Bubbles

The technology of the 21st Century is both radically connecting and radically isolating.

More than any time in history we are able to find and build relationships with like-minded people and build niche communities that aren’t bound by physical proximity. We can find support networks that affirm and validate us. We can find our people, our tribe. We can find belonging.

But through this process, we also often isolate ourselves from those who don’t share our views. We have news outlets from Fox News to the Huffington Post that cater to our belief systems and worldviews. We can self-select what kinds of news and opinions we see or don’t see in our Facebook feeds. We don’t hear opinions that we despise directly from the source. We don’t look someone in the eyes and see the humanity behind their beliefs. We aren’t driven to treat them with the decency and compassion that physical proximity encourages and often necessitates. 

We have more information and news from around the world then ever, but increasingly that information and news is filtered and distorted through the beliefs and viewpoints we already hold. We hear these stories through someone we already trust and agree with. They often accentuate and embellish. They often omit the parts that might encourage a more nuanced and balanced perspective. And they often tell us how we ought to react.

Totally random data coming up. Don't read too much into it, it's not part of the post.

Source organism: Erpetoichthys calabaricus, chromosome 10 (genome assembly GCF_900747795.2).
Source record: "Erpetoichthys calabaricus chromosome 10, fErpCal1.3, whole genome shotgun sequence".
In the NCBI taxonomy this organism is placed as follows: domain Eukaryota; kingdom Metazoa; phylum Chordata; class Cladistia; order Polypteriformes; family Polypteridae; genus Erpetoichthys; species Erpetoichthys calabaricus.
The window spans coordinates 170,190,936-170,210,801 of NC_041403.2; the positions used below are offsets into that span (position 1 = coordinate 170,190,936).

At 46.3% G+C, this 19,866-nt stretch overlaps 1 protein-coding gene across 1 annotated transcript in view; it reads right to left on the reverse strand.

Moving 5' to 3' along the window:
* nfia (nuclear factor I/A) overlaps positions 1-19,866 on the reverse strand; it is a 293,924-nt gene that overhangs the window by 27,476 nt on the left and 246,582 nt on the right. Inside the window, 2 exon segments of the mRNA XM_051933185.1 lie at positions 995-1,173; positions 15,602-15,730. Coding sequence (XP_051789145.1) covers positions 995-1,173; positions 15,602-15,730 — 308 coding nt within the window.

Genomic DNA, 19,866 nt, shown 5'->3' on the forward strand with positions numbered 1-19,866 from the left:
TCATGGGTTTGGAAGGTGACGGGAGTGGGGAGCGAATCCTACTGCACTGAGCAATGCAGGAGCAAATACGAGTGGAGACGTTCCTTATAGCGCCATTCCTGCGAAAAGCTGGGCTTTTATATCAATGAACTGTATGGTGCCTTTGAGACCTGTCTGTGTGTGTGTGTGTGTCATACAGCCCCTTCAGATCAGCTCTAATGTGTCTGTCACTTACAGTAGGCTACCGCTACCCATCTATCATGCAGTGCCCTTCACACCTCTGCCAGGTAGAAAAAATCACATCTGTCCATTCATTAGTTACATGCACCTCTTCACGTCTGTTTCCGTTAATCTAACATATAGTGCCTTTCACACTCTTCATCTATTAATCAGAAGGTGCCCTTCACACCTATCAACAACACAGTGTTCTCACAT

Our bubbles gives very little opportunity and incentive to truly consider opposing viewpoints and reconsider our own beliefs. In fact, doing so may often undermine our belonging with our tribe.

This is a defining characteristic of our time. We can create belonging and validation for ourselves in ways that were unimaginable not long ago. But often doing so encourages us to become less tolerant of, blame, and hold disgust for those we disagree with. We all have an increasingly distorted view of what is normal and what is radical.

Outrage pulls us closer to our tribes. But it also disconnects us from and fosters contempt and disgust for other tribes, and even humanity as a whole.

Peter Schulte

Peter Schulte is the founder and editor of Kindling. Peter is also Senior Digital Engagement Associate for the Pacific Institute and the UN Global Compact's CEO Water Mandate, connecting businesses to sustainable water practices. Peter holds a B.S. in Conservation and Resource Studies and a B.A. in Comparative Literature from University of California, Berkeley, and an M.B.A. in Sustainable Systems from Pinchot University. He lives in Bellingham, WA, USA with his wife, son, and cat.

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